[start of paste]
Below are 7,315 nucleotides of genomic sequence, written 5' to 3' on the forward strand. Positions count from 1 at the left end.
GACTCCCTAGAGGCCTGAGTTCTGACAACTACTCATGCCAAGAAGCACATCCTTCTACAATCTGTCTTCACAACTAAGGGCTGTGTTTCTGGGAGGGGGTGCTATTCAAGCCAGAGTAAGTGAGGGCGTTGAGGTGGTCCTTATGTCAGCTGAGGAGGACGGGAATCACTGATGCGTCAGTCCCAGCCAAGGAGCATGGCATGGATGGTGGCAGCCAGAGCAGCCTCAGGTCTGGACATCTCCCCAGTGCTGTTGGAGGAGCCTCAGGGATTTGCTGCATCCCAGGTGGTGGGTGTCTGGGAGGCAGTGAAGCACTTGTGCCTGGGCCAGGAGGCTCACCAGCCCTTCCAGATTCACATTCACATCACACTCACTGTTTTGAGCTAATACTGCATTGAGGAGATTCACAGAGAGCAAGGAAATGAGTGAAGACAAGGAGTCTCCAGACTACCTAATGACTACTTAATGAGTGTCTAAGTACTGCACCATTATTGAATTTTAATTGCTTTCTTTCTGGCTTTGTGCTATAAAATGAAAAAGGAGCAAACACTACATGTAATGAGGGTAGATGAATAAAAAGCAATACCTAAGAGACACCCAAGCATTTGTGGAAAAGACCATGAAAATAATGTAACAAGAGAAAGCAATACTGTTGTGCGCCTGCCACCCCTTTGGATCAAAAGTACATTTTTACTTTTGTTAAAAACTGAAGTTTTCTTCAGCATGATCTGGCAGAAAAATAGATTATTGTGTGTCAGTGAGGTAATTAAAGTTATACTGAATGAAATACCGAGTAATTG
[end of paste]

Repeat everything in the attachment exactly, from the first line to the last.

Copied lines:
Below are 7,315 nucleotides of genomic sequence, written 5' to 3' on the forward strand. Positions count from 1 at the left end.
GACTCCCTAGAGGCCTGAGTTCTGACAACTACTCATGCCAAGAAGCACATCCTTCTACAATCTGTCTTCACAACTAAGGGCTGTGTTTCTGGGAGGGGGTGCTATTCAAGCCAGAGTAAGTGAGGGCGTTGAGGTGGTCCTTATGTCAGCTGAGGAGGACGGGAATCACTGATGCGTCAGTCCCAGCCAAGGAGCATGGCATGGATGGTGGCAGCCAGAGCAGCCTCAGGTCTGGACATCTCCCCAGTGCTGTTGGAGGAGCCTCAGGGATTTGCTGCATCCCAGGTGGTGGGTGTCTGGGAGGCAGTGAAGCACTTGTGCCTGGGCCAGGAGGCTCACCAGCCCTTCCAGATTCACATTCACATCACACTCACTGTTTTGAGCTAATACTGCATTGAGGAGATTCACAGAGAGCAAGGAAATGAGTGAAGACAAGGAGTCTCCAGACTACCTAATGACTACTTAATGAGTGTCTAAGTACTGCACCATTATTGAATTTTAATTGCTTTCTTTCTGGCTTTGTGCTATAAAATGAAAAAGGAGCAAACACTACATGTAATGAGGGTAGATGAATAAAAAGCAATACCTAAGAGACACCCAAGCATTTGTGGAAAAGACCATGAAAATAATGTAACAAGAGAAAGCAATACTGTTGTGCGCCTGCCACCCCTTTGGATCAAAAGTACATTTTTACTTTTGTTAAAAACTGAAGTTTTCTTCAGCATGATCTGGCAGAAAAATAGATTATTGTGTGTCAGTGAGGTAATTAAAGTTATACTGAATGAAATACCGAGTAATTG